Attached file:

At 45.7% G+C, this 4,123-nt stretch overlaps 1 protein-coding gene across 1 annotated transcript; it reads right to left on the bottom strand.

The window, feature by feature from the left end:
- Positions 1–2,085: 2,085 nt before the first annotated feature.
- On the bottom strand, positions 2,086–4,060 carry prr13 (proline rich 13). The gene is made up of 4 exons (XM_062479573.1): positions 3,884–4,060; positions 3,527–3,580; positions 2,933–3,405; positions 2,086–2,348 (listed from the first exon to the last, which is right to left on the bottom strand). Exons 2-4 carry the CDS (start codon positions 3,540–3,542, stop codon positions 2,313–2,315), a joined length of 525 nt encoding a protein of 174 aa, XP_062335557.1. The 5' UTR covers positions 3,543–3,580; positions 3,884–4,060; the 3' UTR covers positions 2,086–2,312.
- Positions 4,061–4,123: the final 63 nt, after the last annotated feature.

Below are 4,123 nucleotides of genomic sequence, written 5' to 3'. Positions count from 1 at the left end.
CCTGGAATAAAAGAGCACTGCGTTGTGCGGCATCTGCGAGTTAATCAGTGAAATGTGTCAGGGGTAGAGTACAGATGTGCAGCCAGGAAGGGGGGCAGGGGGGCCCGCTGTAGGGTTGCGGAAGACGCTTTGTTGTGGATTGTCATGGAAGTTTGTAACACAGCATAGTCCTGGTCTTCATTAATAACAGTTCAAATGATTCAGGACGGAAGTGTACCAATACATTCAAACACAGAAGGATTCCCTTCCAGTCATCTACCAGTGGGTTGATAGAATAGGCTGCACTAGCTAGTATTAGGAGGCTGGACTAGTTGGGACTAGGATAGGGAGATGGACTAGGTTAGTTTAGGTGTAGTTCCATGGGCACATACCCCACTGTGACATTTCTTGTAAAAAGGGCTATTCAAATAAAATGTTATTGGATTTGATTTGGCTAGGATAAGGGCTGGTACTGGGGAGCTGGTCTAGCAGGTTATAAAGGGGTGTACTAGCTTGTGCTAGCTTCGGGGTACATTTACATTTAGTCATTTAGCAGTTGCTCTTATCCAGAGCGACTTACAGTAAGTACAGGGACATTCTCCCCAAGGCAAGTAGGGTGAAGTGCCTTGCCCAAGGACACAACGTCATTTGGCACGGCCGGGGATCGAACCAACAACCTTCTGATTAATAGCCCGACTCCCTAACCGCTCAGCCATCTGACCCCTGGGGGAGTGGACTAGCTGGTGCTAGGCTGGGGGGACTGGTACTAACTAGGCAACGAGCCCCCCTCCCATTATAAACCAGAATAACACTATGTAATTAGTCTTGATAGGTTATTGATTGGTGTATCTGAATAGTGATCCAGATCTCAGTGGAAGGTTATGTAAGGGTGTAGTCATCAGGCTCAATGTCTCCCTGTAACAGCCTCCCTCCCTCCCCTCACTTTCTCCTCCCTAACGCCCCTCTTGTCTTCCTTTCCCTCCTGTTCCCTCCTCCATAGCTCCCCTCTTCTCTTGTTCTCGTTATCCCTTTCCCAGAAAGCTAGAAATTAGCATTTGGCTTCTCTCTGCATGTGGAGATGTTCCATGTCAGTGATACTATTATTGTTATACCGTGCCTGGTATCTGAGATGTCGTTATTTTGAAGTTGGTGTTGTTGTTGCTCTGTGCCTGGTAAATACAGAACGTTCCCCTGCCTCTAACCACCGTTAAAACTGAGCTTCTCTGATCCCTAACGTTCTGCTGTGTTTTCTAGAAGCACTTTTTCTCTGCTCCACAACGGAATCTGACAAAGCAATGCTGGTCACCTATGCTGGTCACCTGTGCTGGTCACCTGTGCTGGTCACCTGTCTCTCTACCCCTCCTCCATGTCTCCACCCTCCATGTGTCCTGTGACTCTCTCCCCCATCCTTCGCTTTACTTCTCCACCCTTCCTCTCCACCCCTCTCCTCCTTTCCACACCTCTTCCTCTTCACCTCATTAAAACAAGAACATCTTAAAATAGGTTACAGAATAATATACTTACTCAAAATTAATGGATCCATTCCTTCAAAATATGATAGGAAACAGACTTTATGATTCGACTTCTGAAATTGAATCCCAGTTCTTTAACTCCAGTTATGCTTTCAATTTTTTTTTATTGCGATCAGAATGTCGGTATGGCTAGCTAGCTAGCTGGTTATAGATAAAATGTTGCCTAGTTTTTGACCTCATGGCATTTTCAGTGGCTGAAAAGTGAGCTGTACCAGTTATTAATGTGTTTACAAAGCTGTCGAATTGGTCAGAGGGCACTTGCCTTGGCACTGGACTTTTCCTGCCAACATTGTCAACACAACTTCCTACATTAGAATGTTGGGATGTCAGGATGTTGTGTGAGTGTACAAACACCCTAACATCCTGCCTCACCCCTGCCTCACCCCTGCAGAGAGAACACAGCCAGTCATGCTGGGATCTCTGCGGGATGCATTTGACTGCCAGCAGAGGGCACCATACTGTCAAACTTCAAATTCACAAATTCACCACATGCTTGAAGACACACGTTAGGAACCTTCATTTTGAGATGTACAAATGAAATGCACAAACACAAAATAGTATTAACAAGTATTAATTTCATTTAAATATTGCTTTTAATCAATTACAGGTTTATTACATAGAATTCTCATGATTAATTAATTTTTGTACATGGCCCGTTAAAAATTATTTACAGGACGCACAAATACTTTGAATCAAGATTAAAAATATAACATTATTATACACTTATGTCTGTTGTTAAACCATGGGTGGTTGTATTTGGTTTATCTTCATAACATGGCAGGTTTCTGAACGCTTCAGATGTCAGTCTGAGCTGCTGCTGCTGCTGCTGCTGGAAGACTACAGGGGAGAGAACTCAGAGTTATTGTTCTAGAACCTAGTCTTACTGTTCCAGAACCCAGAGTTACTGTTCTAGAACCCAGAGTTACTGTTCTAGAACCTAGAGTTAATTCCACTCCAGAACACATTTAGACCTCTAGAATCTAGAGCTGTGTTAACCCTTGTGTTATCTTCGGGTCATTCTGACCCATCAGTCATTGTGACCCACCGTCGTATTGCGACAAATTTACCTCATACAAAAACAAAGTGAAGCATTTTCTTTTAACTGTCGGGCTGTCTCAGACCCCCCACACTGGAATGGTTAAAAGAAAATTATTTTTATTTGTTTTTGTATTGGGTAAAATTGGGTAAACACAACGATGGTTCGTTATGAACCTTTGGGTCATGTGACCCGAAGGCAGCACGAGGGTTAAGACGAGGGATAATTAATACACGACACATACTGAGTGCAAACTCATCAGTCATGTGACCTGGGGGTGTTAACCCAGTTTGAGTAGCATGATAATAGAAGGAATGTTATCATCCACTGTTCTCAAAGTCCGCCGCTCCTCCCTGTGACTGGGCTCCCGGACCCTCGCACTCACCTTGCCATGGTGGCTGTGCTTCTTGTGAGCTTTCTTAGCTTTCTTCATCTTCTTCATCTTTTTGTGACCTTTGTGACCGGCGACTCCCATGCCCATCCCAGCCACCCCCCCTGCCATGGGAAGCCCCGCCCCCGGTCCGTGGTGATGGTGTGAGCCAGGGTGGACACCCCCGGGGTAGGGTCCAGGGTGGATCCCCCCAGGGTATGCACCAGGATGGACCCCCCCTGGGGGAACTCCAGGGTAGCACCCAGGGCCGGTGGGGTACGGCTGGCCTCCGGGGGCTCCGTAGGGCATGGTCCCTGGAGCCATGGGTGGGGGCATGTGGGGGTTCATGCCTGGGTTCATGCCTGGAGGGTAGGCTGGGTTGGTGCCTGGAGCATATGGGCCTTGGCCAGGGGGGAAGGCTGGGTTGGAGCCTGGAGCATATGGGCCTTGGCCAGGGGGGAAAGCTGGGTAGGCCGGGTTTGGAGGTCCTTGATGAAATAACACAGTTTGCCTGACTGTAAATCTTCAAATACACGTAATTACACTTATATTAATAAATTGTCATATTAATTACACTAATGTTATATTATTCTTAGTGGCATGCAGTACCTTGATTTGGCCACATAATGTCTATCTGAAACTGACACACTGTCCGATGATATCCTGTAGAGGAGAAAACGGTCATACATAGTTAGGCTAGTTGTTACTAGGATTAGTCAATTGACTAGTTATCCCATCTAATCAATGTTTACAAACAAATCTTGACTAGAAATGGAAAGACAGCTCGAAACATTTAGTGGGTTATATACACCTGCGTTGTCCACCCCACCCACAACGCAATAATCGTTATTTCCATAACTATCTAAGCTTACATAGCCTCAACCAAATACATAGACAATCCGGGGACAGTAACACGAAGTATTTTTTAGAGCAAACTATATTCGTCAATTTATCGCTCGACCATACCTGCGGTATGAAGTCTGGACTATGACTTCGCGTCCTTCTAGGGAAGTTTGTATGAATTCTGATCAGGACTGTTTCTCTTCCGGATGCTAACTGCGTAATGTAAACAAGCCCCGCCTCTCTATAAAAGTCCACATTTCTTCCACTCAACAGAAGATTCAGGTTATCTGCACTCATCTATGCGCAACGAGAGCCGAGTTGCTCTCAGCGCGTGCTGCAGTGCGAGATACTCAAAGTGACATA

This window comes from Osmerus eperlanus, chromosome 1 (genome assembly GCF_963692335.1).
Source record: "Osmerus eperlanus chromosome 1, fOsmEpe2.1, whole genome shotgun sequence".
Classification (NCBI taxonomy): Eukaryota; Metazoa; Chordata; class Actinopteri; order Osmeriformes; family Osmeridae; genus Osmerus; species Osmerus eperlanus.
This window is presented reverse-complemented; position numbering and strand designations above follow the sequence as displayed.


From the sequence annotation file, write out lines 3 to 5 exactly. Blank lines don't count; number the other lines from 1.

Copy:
- Positions 1–2,085: 2,085 nt before the first annotated feature.
- On the bottom strand, positions 2,086–4,060 carry prr13 (proline rich 13). The gene is made up of 4 exons (XM_062479573.1): positions 3,884–4,060; positions 3,527–3,580; positions 2,933–3,405; positions 2,086–2,348 (listed from the first exon to the last, which is right to left on the bottom strand). Exons 2-4 carry the CDS (start codon positions 3,540–3,542, stop codon positions 2,313–2,315), a joined length of 525 nt encoding a protein of 174 aa, XP_062335557.1. The 5' UTR covers positions 3,543–3,580; positions 3,884–4,060; the 3' UTR covers positions 2,086–2,312.
- Positions 4,061–4,123: the final 63 nt, after the last annotated feature.